A proposed solution to the problem of attenuating target signal components by inclusion into the mean noise estimate, is to simply remove all peak components that may constitute a potential target signal. This can be achieved using a CFAR detector, such as the DF-CFAR previously mentioned. Using the detector, potential signals can be identified and effectively removed from the noise estimate by flooring them to some scaled value of the CFAR detection threshold used. To ensure all potential components are successfully located, a very high false alarm probability is used to maximize sensitivity. By using a value much higher than that of the final target detection stage (performed after whitening), the inability to detect a source component and subsequent inclusion into the mean noise estimate will not affect the final detection performance. It is proposed that the OS-CFAR detector be utilized since this form offers computational simplicity and superior performance in multi-target environments [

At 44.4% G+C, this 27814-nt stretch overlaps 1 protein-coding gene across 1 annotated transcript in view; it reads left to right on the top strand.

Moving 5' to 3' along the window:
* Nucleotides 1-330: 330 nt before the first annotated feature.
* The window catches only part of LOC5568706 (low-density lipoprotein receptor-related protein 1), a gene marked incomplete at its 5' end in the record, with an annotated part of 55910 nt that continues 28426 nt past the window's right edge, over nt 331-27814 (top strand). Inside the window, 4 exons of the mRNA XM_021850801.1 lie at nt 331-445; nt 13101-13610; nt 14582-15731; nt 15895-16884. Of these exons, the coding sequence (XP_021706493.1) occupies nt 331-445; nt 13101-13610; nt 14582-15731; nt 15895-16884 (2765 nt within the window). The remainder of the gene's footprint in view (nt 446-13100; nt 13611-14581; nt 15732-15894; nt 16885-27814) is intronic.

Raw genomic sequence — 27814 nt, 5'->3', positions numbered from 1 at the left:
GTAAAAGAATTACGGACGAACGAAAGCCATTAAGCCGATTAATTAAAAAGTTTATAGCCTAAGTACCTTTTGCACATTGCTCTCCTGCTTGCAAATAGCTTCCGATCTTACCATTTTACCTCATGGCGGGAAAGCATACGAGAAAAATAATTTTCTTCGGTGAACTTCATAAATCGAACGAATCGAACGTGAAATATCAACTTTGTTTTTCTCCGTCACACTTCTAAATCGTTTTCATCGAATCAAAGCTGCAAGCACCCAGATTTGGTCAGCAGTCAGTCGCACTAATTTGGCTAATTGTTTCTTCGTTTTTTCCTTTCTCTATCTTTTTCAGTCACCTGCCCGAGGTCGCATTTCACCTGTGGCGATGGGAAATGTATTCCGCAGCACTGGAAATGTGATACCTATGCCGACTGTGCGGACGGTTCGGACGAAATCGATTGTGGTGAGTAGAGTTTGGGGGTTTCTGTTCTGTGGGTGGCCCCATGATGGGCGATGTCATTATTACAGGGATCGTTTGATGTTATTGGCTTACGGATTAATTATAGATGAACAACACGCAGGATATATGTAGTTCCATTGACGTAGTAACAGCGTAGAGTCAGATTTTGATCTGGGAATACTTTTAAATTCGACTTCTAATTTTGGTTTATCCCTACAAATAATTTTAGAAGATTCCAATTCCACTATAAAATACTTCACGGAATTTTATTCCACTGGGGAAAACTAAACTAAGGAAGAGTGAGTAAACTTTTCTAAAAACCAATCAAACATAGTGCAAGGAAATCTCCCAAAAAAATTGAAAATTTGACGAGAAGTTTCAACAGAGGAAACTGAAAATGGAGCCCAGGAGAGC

15]. However, essentially any CFAR detector may be used instead. Some common forms include the cell-averaging CFAR (CA-CFAR) [

16], the greatest-of cell averaging CFAR (GOCA-CFAR) [

17], the smallest-of cell averaging CFAR (SOCA-CFAR) [

17], the ordered statistic CFAR (OS-CFAR) [

18], the censored mean level CFAR (CML-CFAR) [

19], and the trimmed mean CFAR (TM-CFAR) [

20]. Each of these detectors operate using the same principles, with differences only in the method in which the reference noise level is determined. For the OS-CFAR detector, the following binary testing function may be constructed:

where

$\eta \left(f,w\right)$ is the threshold factor given by

where

${\alpha}_{os}$ is the order statistic scaling factor, and

$\left|{X}_{k}\left(f,w\right)\right|$ is the

${k}^{th}$ largest spectral component contained in the noise sample bandwidth of size

$N$ taken about the test cell

$\left|X\left(f,w\right)\right|$.

Prior to calculating the mean approximation, potential signal components are effectively removed by flooring their value to some scaled fraction of the detection threshold used. This can be expressed by the following operation:

where

$\delta $ is the flooring scale factor. The mean approximation is then found by substituting the above value into Equations (4)–(6). Finally, the spectrally whitened form can then be obtained via Equations (1) and (2) with

$\gamma =0$.